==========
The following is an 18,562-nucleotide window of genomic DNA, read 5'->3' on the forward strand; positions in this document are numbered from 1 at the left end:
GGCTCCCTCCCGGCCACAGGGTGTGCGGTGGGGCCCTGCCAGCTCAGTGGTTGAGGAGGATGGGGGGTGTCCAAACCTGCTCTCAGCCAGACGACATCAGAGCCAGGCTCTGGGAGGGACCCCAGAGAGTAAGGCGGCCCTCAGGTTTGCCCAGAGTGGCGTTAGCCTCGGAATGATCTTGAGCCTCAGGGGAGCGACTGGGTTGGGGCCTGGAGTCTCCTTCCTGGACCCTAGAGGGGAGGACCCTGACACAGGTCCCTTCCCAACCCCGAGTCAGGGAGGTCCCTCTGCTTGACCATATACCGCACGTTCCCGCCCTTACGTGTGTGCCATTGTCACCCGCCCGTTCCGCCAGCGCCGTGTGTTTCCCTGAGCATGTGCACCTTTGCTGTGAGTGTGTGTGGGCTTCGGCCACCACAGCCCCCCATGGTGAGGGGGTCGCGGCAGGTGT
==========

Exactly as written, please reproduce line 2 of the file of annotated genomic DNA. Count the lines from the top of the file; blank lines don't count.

GGCTCCCTCCCGGCCACAGGGTGTGCGGTGGGGCCCTGCCAGCTCAGTGGTTGAGGAGGATGGGGGGTGTCCAAACCTGCTCTCAGCCAGACGACATCAGAGCCAGGCTCTGGGAGGGACCCCAGAGAGTAAGGCGGCCCTCAGGTTTGCCCAGAGTGGCGTTAGCCTCGGAATGATCTTGAGCCTCAGGGGAGCGACTGGGTTGGGGCCTGGAGTCTCCTTCCTGGACCCTAGAGGGGAGGACCCTGACACAGGTCCCTTCCCAACCCCGAGTCAGGGAGGTCCCTCTGCTTGACCATATACCGCACGTTCCCGCCCTTACGTGTGTGCCATTGTCACCCGCCCGTTCCGCCAGCGCCGTGTGTTTCCCTGAGCATGTGCACCTTTGCTGTGAGTGTGTGTGGGCTTCGGCCACCACAGCCCCCCATGGTGAGGGGGTCGCGGCAGGTGT